R v Islington London Borough Council, ex parte Hassan

JurisdictionEngland & Wales
CourtQueen's Bench Division
Judgment Date18 Jan 1995


Housing – local authority – intentional homelessness – local authority refused to house applicant on ground that applicant had made himself intentionally homeless – possession of dwelling house ordered by court on ground of rent arrears – applicant refused to consent to housing benefit being paid direct to private landlord.

On 23 November 1993 a private tenant ("the applicant") was ordered to give up possession of a dwelling house because of rent arrears. The landlord company ("the landlord") offered the applicant a choice of remaining in the dwelling house provided that housing benefit was paid by the local authority direct to the landlord. The landlord's offer was refused by the applicant. The applicant applied for local authority housing. The local authority decided that the rent arrears had caused the applicant to have become intentionally homeless; and that the refusal to consent to the payment of the housing benefit direct to the landlord meant that the applicant had ceased to occupy the dwelling house which was accommodation which would have been reasonable for the applicant to have continued to occupy.

The applicant sought judicial review.

Held – allowing the application: (1) In determining intentional homelessness attention had to be focused on what caused the applicant to lose his last settled accommodation. Having been found by the local authority to have become homeless, the local authority could not logically or properly have found that the homelessness was caused by acts or omissions on the part of the applicant. The acts or omissions relied upon by the local authority post-dated the finding of homelessness and could not be said to have caused the applicant to have become intentionally homeless. They did not cause the applicant to lose the settled accommodation since the applicant was already homeless.

(2) Section 60 of the Housing Act 1985 applied if a person had done or omitted to do something as a result of which he had become intentionally homeless within that section ie had lost settled accommodation through some deliberate act or omission. Thereafter, it was a pure question of causation whether that situation still subsisted. It had nothing thereafter to do with the applicant's state of mind. It was a pure question of fact whether the applicant subsequently acquired some other settled accommodation. Up until the moment at which the question of intentional homelessness under s 60 was to be determined, any change of behaviour on the applicant's part was relevant to the question whether the applicant's loss of settled accommodation was due to the applicant's own deliberate conduct.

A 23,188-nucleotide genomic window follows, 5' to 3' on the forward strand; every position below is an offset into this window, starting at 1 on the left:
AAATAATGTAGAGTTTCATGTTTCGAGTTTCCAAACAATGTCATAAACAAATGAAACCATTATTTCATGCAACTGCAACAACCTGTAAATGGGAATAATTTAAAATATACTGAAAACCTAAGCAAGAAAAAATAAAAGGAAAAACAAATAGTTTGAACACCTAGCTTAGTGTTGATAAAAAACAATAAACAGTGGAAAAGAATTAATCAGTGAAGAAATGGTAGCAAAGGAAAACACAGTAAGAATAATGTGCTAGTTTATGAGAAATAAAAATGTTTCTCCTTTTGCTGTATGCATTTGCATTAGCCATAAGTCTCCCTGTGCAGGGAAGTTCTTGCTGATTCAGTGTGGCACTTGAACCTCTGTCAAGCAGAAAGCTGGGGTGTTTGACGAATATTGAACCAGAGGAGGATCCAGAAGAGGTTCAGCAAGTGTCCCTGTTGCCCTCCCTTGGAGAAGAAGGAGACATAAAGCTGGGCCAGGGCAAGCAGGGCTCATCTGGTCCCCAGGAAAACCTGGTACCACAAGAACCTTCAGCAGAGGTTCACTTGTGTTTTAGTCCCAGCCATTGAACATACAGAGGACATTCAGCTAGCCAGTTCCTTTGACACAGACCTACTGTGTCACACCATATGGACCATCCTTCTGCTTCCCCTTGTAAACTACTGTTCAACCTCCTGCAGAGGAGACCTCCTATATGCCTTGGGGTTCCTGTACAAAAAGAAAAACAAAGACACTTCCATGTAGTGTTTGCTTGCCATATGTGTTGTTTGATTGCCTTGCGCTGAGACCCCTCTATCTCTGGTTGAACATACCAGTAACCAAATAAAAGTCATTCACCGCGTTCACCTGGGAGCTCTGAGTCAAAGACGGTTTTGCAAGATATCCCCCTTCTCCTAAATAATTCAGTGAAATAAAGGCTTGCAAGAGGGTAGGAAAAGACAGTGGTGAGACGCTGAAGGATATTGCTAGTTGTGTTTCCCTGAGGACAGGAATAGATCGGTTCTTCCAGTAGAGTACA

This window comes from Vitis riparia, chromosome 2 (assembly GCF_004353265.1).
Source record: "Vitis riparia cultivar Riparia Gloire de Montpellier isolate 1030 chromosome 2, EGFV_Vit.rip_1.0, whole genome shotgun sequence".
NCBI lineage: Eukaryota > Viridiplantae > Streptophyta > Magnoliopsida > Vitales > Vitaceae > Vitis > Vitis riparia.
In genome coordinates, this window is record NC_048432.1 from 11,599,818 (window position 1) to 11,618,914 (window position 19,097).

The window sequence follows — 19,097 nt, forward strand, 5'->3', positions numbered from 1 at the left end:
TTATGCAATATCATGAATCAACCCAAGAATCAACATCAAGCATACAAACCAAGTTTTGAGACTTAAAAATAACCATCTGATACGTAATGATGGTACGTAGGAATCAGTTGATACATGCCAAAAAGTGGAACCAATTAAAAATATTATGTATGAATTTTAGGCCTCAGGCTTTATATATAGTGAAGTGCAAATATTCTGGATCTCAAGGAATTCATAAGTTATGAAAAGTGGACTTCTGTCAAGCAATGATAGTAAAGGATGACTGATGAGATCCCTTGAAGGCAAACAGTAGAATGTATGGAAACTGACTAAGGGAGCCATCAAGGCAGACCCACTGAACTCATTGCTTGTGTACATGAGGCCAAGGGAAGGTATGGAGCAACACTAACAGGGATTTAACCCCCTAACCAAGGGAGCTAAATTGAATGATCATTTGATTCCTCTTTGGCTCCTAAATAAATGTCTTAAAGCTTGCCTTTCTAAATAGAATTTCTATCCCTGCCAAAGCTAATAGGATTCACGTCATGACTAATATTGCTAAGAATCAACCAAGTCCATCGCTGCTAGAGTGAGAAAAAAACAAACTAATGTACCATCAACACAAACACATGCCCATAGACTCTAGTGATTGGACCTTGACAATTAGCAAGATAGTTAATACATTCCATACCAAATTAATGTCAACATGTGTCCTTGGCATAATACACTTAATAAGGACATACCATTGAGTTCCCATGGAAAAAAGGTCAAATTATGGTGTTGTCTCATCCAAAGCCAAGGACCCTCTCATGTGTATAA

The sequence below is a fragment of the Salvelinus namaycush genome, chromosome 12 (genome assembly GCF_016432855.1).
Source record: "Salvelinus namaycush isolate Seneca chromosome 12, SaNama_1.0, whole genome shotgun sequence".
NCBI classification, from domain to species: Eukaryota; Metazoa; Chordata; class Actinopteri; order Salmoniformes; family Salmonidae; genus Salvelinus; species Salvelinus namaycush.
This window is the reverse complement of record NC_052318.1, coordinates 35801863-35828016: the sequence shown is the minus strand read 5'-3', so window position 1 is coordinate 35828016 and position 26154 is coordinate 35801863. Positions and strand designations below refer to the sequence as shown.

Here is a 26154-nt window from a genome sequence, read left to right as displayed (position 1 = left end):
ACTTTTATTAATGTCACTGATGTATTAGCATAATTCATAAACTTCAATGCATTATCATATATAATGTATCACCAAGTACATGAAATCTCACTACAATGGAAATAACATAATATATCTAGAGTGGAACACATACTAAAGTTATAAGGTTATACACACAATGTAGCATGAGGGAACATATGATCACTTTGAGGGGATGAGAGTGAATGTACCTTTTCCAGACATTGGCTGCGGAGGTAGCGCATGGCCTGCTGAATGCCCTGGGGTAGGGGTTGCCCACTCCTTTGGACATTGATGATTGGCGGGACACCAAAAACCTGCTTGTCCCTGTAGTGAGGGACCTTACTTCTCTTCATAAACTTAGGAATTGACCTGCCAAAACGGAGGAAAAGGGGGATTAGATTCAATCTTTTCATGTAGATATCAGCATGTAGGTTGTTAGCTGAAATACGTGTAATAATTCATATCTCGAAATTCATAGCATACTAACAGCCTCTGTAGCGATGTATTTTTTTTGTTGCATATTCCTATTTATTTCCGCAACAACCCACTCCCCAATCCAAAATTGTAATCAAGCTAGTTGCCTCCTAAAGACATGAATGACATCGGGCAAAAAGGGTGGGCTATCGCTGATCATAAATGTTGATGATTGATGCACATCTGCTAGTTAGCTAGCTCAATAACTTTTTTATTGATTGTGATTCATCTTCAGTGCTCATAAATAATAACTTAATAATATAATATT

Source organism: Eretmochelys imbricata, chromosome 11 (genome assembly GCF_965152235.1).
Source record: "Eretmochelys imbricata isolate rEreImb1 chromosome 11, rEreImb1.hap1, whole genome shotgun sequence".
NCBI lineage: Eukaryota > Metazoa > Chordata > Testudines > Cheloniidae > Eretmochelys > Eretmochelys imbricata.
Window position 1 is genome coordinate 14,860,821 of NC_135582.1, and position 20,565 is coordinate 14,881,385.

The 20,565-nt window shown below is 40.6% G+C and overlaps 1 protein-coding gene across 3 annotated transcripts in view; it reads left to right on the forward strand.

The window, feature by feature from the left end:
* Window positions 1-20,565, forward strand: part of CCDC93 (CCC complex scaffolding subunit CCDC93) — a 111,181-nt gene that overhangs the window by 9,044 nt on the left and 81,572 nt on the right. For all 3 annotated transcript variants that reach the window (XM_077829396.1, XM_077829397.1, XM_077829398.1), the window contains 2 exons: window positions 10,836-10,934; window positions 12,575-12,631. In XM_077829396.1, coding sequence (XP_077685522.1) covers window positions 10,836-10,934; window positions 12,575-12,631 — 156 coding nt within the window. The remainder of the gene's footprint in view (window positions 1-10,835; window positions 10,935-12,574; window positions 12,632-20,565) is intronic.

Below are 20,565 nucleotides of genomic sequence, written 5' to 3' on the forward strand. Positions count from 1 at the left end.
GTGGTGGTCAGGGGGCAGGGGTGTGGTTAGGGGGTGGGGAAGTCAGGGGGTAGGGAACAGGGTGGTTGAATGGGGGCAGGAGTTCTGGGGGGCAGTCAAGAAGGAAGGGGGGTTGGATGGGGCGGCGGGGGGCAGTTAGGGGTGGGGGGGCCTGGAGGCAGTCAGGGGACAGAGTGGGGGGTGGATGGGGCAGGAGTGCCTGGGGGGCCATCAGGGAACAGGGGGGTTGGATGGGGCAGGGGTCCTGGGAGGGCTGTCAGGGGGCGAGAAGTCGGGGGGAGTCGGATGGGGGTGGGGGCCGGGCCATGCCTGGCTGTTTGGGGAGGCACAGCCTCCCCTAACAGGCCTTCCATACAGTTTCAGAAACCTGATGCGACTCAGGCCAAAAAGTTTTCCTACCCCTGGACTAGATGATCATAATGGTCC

Statutory provisions referred to:

Housing Act 1985, ss 58(1), (2)(a), (b), (c), 60(1).

Housing and Homeless Persons Act 1977.

Cases referred to in judgment:

City of Gloucester v Miles (1985) 17 HLR 292.

Din (Taj) and Another v Wandsworth London Borough Council [1983] 1 AC 657; [1981] 3 WLR 918; [1981] 3 All ER 881.

Lambert v Ealing London Borough Council [1982] 1 WLR 550; [1982] 2 All ER 394.

R v Brent London Borough Council, ex parte Awua[1994] 3 FCR 53.

R v London Borough of Merton, ex parte Ruffle (1989) 21 HLR 361.

R v London Borough of Newham, ex parte Campbell (1994) 26 HLR 183.

R v Westminster City Council, ex parte Chambers (1983) 81 LGR 401.

Heather Williams for the applicant.

Megan Thomas for the local authority.


This application raises a short point on the application of ss 58 and 60 of the Housing Act 1985 concerning homelessness and intentional homelessness. These sections are not free from difficulty and are the subject of a number of decisions.

In the present case there were two decision letters but it is sufficient for me to refer only to the second, dated 20 May 1994, in which the respondent council wrote to the applicant:

"I write further to my letter of 20 April 1994 which informed you that the council...

To continue reading

Request your trial

VLEX uses login cookies to provide you with a better browsing experience. If you click on 'Accept' or continue browsing this site we consider that you accept our cookie policy. ACCEPT